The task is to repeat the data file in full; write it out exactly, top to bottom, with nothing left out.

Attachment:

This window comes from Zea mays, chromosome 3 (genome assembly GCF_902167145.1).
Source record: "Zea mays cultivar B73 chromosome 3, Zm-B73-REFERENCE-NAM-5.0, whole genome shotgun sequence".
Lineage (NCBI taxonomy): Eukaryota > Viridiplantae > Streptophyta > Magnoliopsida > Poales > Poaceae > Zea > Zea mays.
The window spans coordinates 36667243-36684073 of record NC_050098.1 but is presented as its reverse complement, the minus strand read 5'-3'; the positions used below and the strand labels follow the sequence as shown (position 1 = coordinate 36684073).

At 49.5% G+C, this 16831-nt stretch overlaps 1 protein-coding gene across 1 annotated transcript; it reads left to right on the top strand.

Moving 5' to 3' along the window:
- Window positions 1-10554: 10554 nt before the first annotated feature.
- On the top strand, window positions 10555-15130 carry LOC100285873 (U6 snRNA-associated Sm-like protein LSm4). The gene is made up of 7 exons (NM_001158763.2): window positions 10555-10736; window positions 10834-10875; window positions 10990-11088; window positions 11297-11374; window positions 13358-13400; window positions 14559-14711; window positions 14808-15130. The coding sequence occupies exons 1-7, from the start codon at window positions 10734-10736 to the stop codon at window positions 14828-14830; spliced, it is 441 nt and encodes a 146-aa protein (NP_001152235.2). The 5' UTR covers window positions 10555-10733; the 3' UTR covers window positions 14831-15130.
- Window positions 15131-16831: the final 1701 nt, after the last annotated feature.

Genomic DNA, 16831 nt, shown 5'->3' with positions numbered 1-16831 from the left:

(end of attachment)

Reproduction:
This window comes from Zea mays, chromosome 3 (genome assembly GCF_902167145.1).
Source record: "Zea mays cultivar B73 chromosome 3, Zm-B73-REFERENCE-NAM-5.0, whole genome shotgun sequence".
Lineage (NCBI taxonomy): Eukaryota > Viridiplantae > Streptophyta > Magnoliopsida > Poales > Poaceae > Zea > Zea mays.
The window spans coordinates 36667243-36684073 of record NC_050098.1 but is presented as its reverse complement, the minus strand read 5'-3'; the positions used below and the strand labels follow the sequence as shown (position 1 = coordinate 36684073).

At 49.5% G+C, this 16831-nt stretch overlaps 1 protein-coding gene across 1 annotated transcript; it reads left to right on the top strand.

Moving 5' to 3' along the window:
- Window positions 1-10554: 10554 nt before the first annotated feature.
- On the top strand, window positions 10555-15130 carry LOC100285873 (U6 snRNA-associated Sm-like protein LSm4). The gene is made up of 7 exons (NM_001158763.2): window positions 10555-10736; window positions 10834-10875; window positions 10990-11088; window positions 11297-11374; window positions 13358-13400; window positions 14559-14711; window positions 14808-15130. The coding sequence occupies exons 1-7, from the start codon at window positions 10734-10736 to the stop codon at window positions 14828-14830; spliced, it is 441 nt and encodes a 146-aa protein (NP_001152235.2). The 5' UTR covers window positions 10555-10733; the 3' UTR covers window positions 14831-15130.
- Window positions 15131-16831: the final 1701 nt, after the last annotated feature.

Genomic DNA, 16831 nt, shown 5'->3' with positions numbered 1-16831 from the left: